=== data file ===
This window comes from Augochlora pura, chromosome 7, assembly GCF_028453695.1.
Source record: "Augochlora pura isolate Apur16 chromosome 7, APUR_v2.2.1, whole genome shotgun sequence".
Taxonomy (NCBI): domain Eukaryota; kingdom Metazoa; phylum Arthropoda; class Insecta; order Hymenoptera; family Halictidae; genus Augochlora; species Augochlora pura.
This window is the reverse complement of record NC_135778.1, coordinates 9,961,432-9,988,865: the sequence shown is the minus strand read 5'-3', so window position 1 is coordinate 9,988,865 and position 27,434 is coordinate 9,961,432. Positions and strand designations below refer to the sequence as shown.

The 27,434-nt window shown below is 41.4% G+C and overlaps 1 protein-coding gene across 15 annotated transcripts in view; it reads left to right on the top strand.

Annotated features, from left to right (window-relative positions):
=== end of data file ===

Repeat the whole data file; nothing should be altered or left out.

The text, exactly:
This window comes from Augochlora pura, chromosome 7, assembly GCF_028453695.1.
Source record: "Augochlora pura isolate Apur16 chromosome 7, APUR_v2.2.1, whole genome shotgun sequence".
Taxonomy (NCBI): domain Eukaryota; kingdom Metazoa; phylum Arthropoda; class Insecta; order Hymenoptera; family Halictidae; genus Augochlora; species Augochlora pura.
This window is the reverse complement of record NC_135778.1, coordinates 9,961,432-9,988,865: the sequence shown is the minus strand read 5'-3', so window position 1 is coordinate 9,988,865 and position 27,434 is coordinate 9,961,432. Positions and strand designations below refer to the sequence as shown.

The 27,434-nt window shown below is 41.4% G+C and overlaps 1 protein-coding gene across 15 annotated transcripts in view; it reads left to right on the top strand.

Annotated features, from left to right (window-relative positions):